Toys and games

Nunivak Cup'ig children playing jump-rope (qawaliqtar in Cup'ig), 1940 or 1941 Nunivak jump-rope.jpg
Nunivak Cup'ig children playing jump-rope (qawaliqtar in Cup'ig), 1940 or 1941

An Eskimo yo-yo or Alaska yo-yo is a traditional two-balled skill toy played and performed by the Eskimo-speaking Alaska Natives, such as Inupiat, Siberian Yupik, and Yup'ik. It resembles fur-covered bolas and yo-yo. It is regarded as one of the most simple, yet most complex, cultural artifacts/toys in the world. [77] [78] The Eskimo yo-yo involves simultaneously swinging two sealskin balls suspended on caribou sinew strings in opposite directions with one hand. It is popular with Alaskans and tourists alike. [79]

Doll

Yup'ik dolls (yugaq, irniaruaq, sugaq, sugaruaq, suguaq in Yup'ik, cugaq, cugaruaq in Cup'ik, cuucunguar in Cup'ig) are dressed in traditional-style clothing, intended to protect the wearer from cold weather, and are often made from traditional materials obtained through food gathering. Play dolls from the Yup'ik area were made of driftwood, bone, or walrus ivory and measured from one to twelve inches in height or more. [80] Some human figurines were used by shamans. Dolls also mediated the transition between childhood and adulthood in the Yup'ik shamanism.

Cuisine

Tumnaq used to make Eskimo ice cream, circa 1910 Tumnaq.JPG
Tumnaq used to make Eskimo ice cream, circa 1910

Yup'ik cuisine is based on traditional subsistence food harvests (hunting, fishing and berry gathering) supplemented by seasonal subsistence activities. The Yup'ik region is rich with waterfowl, fish, and sea and land mammals. Yup'ik settled where the water remained ice-free in winter, where walruses, whales and seals came close to shore, and where there was a fishing stream or a bird colony nearby. Even if a place was not very convenient for human civilization, but had rich game, yup'ik would settle there. The coastal settlements rely more heavily on sea mammals (seals, walrusses, beluga whales), many species of fish (Pacific salmon, herring, halibut, flounder, trout, burbot, Alaska blackfish), shellfish, crabs, and seaweed. The inland settlements rely more heavily on Pacific salmon and freshwater whitefish, land mammals (moose, caribou), migratory waterfowl, bird eggs, berries, greens, and roots help sustain people throughout the region. Traditional subsistence foods are mixed with what is commercially available. Today about half the food is supplied by subsistence activities (subsistence foods), the other half is purchased from the commercial stores (market foods, store-bought foods).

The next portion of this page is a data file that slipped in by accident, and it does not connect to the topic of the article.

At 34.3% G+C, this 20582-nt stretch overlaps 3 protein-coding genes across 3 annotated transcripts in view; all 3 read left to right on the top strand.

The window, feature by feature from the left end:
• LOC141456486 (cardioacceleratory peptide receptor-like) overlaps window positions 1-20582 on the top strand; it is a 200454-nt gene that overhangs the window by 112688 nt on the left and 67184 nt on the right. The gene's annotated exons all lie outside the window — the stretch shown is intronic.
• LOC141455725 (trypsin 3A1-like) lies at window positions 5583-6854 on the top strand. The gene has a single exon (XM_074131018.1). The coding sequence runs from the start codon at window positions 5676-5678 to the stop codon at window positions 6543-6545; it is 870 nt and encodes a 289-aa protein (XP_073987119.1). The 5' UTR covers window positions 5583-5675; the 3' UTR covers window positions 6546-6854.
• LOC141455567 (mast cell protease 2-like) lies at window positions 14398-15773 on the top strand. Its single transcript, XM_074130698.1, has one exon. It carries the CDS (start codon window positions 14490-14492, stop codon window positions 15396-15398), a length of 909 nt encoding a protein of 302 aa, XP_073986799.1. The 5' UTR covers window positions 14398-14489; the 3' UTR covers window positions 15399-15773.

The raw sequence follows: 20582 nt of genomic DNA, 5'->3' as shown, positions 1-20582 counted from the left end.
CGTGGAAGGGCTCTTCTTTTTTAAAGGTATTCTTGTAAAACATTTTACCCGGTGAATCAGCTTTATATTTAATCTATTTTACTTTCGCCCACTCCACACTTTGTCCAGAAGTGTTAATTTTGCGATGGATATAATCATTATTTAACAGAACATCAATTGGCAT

Traditional Yup'ik delicacies are, akutaq (Eskimo ice cream), tepa (stinkheads), mangtak (muktuk).

Elevated cache (qulvarvik, qulrarvik, neqivik, enekvak, mayurpik, mayurrvik, ellivik, elliwig) was used to store food where it would be safe from animals. Hooper Bay, Alaska, 1929. Food caches, Hooper Bay, Alaska.jpg
Elevated cache (qulvarvik, qulrarvik, neqivik, enekvak, mayurpik, mayurrvik, ellivik, elliwig) was used to store food where it would be safe from animals. Hooper Bay, Alaska, 1929.

Elevated cache or raised log cache, also raised cache or log storehouse (qulvarvik sg qulvarviit pl [Yukon, Kuskokwim, Bristol Bay, NR, Lake Iliamna], qulrarvik [Egegik], neqivik [Hooper Bay-Chevak, Yukon, Nelson Island], enekvak [Hooper Bay-Chevak], mayurpik [Hooper Bay-Chevak], mayurrvik [Nelson Island], ellivik [Kuskokwim], elliwig [Nunivak]) is a bear cache-like safe food storage place designed to store food outdoors and prevent animals from accessing it. Elevated cache types include log or plank cache, open racks, platform caches, and tree caches. The high cabin-on-post cache was probably not an indigenous form among either Eskimos or Alaskan Athabaskans. Cabin-on-post caches are thought to have appeared in the 1870s. The cabinon-post form may thus have been introduced by early traders, miners, or missionaries, who would have brought with them memories of the domestic and storage structures constructed in their homelands. [81]